The July 2015 agreement to dissolve Iran's nuclear program has fundamentally reshaped the country's relationship with the West, but just how much things at home have changed will be tested Friday in parliamentary elections.
It's the first major political test for moderate President Hassan Rouhani, who was elected in 2013 on pledges to resolve the nuclear dispute, end Iran's diplomatic and economic isolation and repair ties with the West.
Rouhani's popularity has soared since the nuclear deal, which enjoys broad support among Iranians — particularly after the United States and other world powers lifted sanctions last month, raising hopes that the resumption of foreign investment will restore the country's economic health.
But his other reform efforts have been stymied by a parliament dominated by powerful conservatives, who fear the president and his supporters are too accommodating to the West.
Iran remains a theocracy in which religious hard-liners hold sway over the political process, and they have taken steps to ensure the nuclear deal doesn't tilt the balance of power too greatly in favor of Rouhani and his allies.
What exactly are Iranians voting on?
Voters will select members of the 290-seat parliament, or Majlis, which drafts laws and approves the president's Cabinet appointments. The current parliament has been a thorn in Rouhani's side, with a small group of hard-line opponents of the nuclear deal obstructing his agenda.
Perhaps even more crucial, voters will also cast ballots for the Assembly of Experts, a body of 88 Islamic jurists who serve eight-year terms. Its makeup has taken on greater importance in this vote because the next assembly could select the successor to supreme leader Ayatollah Ali Khamenei, who is 76 and believed to be in deteriorating health.
Put together, analysts say, it makes for the most consequential nonpresidential elections in Iran in decades.
How free are the elections?
Not very. The Guardian Council, a group of jurists and theologians who supervise the elections, disqualified more than half of the roughly 12,000 candidates who had registered to contest parliamentary seats.
The vast majority of those thrown out were reformists who oppose the religious hard-liners' four-decade grip on politics. In three-quarters of constituencies nationwide, the reformist camp was left without names to put on the ballot, forcing it into an alliance with moderates.
Even a grandson of the Ayatollah Ruhollah Khomeini, the leader of the 1979 Islamic Revolution, was barred from running — ostensibly because his moderate views and modern profile made him a possible leader of the reform movement.
"That was the entire design of the Guardian Council and the conservatives," said Ali Vaez, senior analyst with the International Crisis Group. "Their primary objective was to make sure the nuclear deal does not tilt the balance of power toward the reformists."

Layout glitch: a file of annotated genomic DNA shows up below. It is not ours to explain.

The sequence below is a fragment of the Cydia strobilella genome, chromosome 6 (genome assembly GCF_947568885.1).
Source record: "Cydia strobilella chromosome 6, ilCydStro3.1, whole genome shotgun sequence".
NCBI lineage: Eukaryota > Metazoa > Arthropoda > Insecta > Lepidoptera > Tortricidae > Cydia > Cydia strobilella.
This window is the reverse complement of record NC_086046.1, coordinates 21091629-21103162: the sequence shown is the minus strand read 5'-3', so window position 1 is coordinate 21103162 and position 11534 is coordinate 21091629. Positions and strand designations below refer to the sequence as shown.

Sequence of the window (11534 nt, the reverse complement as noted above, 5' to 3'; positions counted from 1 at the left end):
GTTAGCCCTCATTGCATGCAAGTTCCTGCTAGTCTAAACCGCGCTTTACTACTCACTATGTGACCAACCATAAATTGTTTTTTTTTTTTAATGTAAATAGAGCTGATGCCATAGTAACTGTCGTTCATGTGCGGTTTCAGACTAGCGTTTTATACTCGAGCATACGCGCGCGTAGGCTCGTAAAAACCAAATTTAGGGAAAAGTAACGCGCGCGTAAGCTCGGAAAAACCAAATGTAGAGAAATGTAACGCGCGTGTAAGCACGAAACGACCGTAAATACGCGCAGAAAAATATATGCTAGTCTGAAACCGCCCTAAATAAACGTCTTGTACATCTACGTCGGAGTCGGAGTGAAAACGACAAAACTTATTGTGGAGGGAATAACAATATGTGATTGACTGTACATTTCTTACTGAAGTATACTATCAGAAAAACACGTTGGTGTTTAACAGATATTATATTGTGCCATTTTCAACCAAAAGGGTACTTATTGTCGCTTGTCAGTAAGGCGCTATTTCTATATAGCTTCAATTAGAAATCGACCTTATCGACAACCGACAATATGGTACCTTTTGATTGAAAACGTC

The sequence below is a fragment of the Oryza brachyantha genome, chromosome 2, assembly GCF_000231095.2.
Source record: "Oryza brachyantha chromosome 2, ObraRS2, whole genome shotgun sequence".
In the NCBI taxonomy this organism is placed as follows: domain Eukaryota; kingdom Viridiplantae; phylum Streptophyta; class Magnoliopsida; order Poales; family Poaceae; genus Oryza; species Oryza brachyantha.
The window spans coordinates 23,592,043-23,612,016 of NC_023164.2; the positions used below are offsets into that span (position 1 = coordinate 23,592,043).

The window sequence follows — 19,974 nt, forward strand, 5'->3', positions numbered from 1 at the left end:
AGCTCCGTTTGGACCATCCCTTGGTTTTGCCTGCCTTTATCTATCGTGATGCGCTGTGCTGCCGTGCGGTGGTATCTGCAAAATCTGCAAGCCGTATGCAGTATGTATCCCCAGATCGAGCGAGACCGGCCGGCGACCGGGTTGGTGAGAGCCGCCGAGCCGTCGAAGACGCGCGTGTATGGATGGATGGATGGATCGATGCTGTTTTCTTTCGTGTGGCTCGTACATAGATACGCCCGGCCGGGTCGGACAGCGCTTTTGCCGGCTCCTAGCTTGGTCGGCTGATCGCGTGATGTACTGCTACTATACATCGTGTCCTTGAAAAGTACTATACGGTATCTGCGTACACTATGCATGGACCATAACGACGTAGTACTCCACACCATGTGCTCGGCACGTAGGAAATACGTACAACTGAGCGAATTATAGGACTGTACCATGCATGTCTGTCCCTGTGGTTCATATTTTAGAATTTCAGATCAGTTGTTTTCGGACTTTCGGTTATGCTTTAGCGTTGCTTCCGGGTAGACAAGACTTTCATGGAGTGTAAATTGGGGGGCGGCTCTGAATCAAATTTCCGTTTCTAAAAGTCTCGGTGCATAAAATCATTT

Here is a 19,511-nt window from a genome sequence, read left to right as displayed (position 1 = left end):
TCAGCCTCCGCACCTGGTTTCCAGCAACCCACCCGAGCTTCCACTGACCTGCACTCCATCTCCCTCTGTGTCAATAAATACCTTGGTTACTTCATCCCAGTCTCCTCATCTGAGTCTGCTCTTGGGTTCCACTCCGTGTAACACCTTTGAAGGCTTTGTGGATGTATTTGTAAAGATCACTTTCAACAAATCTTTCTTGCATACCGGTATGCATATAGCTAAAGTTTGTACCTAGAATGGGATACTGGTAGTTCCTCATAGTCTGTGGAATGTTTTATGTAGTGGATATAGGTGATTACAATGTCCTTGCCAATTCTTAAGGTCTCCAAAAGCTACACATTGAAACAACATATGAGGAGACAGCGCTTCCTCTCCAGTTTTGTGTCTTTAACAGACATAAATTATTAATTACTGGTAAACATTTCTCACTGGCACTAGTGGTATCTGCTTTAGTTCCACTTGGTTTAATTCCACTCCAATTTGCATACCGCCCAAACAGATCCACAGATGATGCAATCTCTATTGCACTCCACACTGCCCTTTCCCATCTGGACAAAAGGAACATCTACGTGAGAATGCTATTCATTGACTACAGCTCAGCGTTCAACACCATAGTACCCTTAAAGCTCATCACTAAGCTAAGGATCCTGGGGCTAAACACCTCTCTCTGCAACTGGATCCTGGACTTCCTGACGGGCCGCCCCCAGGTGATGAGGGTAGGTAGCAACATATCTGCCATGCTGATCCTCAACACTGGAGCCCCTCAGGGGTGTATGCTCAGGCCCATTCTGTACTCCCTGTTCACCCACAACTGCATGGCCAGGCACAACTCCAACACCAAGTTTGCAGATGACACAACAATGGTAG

There were other signs Wednesday of a clampdown as riot police were deployed in central Tehran at the sites of reformist political rallies and police dispersed about 100 people from a wrestling stadium where one reformist event was due to be held.
What are the battle lines?
Even with the disqualifications, the vote has shaped up into a contentious referendum on the nuclear deal, pitting hard-liners and opponents of the agreement against reformists and their moderate allies, led by Rouhani.
Unlike in 2004 and 2012, when reformist groups boycotted polls after mass disqualifications, the pro-Rouhani group is hoping that a large turnout will work in its favor and is encouraging supporters to back its entire list of candidates.
They include people such as Ali Motahari, a well-known conservative who once railed against women wearing tight dresses in public but nonetheless casts himself as a political reformist. Voicing support for the nuclear deal, he told a rally at a Tehran football stadium this week to vote for "economic interaction with the world."
Ali Sedaghati, an accountant working for state-owned companies, said Rouhani had lifted the country out of a crisis that portended "war and more sanctions."
Rouhani's critics say Iranians were better off before the nuclear deal.
"The nuclear deal has not brought anything for the grass-roots and low-income people so far," said Fahime Rasti, a journalist allied with the hard-line camp.
What's the most likely outcome?
Polls indicate that moderate-reformist candidates will do well, and even if they don't gain a majority, the parliament is likely to be friendlier to Rouhani.
The president may still face resistance to efforts to make the country more socially and culturally liberal. Even his other promises, such as releasing political prisoners and jailed journalists, could remain difficult to implement over conservative objections.
But a strong electoral showing will buoy his economic agenda, particularly efforts to promote foreign investment, with a year and a half remaining before he faces reelection.
Could the elections affect implementation of the nuclear deal?
For now, there is little prospect of Iran turning its back on the agreement. A recent deal to sell Iranian oil to France and buy 118 Airbus jets was a sign of the benefits that could come to Iran's economy in a post-sanctions era.
Analysts say greater risk lies in the United States, where some Republican presidential candidates have said they would revoke the nuclear deal if elected.
"Both electoral politics and congressional efforts to undermine the deal could push the Iranian leadership to start taking measures of their own that would eventually weaken the agreement," Vaez said.
"There is no evidence on Iranian side that they want to give up on the deal. They're still hoping for the economic benefit, so it's too early to start thinking about undermining it."
Special correspondent Mostaghim reported from Tehran and Times staff writer Bengali from New Delhi.
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